What are you usually doing at 4 a.m.? For millions of women around the world, that’s when the day starts, whether by going to fetch water, feed animals or get on the road for a long commute. What about lunchtime? For women entrepreneurs around the world, that’s time to prep for a meeting with a roomful of men who think women don’t belong there. And while you’re getting ready for bed, many women are starting their second jobs just to be able to provide for their children.
The quest for women’s economic equality is universal. But in the developing world, the struggle can be compounded by a lack of resources, poor infrastructure and nonexistent or ineffective gender equity laws. By failing to find ways to improve women’s rights at work and participation in the workforce, we all lose. A 2015 report by the McKinsey Global Institute found that we could add $12 trillion to global GDP by 2025 if we achieve gender equity in society and at work.
One of the best ways to understand the challenges women face as they try to earn a living is to go through a typical day with them. On this year’s International Women’s Day, March 8, we are conducting an experiment to help our readers experience the daily lives of women in the developing world as they care for their families and do their jobs.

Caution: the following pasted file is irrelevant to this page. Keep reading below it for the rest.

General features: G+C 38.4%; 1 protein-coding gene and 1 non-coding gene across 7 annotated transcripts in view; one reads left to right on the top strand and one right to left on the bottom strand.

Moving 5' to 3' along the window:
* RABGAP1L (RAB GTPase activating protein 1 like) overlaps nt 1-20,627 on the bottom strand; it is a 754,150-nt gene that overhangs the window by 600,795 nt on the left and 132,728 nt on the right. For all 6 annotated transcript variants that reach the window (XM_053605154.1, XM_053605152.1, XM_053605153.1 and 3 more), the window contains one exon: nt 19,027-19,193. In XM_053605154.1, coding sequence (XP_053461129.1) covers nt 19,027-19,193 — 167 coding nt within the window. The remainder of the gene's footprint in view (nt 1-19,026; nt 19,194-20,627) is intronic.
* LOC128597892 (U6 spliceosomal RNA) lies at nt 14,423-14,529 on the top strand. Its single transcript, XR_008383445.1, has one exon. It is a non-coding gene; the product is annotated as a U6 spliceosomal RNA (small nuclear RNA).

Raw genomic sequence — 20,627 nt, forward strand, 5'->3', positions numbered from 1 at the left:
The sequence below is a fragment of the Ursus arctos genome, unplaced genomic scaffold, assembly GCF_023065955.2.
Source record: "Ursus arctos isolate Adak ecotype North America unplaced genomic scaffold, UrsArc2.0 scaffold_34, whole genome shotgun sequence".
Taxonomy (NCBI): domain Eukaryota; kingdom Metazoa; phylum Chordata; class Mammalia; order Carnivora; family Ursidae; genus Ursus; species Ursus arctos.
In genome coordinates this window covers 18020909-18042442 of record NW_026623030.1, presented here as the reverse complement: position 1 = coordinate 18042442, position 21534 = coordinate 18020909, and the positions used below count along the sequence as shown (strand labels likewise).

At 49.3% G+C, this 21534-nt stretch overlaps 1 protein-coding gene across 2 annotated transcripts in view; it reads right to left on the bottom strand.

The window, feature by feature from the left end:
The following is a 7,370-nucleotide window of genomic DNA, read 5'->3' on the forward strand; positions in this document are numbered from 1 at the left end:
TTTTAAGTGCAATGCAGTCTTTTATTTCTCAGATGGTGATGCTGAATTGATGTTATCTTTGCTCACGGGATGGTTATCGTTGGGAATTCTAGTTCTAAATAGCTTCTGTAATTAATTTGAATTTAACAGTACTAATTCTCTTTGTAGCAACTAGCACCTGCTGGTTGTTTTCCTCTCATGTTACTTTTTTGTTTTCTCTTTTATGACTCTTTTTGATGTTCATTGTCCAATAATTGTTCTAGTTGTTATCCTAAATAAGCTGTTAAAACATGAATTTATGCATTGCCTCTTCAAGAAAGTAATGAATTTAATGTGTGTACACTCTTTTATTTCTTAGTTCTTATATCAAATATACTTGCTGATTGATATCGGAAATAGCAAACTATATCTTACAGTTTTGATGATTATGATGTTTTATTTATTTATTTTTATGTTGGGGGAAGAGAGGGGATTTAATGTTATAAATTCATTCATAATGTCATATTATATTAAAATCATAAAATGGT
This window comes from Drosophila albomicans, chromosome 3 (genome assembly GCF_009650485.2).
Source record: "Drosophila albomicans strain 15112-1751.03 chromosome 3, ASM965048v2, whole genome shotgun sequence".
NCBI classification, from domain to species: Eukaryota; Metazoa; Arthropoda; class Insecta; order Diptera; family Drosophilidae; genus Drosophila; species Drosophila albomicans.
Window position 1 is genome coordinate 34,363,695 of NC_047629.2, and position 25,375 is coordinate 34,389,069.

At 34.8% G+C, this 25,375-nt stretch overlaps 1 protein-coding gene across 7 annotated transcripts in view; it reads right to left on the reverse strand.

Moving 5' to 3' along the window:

We will follow three women through their day, in different countries and different jobs, sending out real-time updates about their routines, the decisions they have to make, and the problems they come up against.
On March 8, you’ll receive the story over the course of the day through a series of messages that correspond to what the women are doing in their own countries at that time. This story will be offered in multiple time zones.
To sign up, message “NEWS DEEPLY” along with your location (City, Country) and preferred time zone to +1929-382-0011 using WhatsApp.
Your phone number will not be shared with any third parties and it won’t be viewable by anyone but the editor. You won’t receive any spam, and you won’t receive messages from us after March 8, unless you request to stay in touch. Opt out any time by messaging “STOP” to the same number.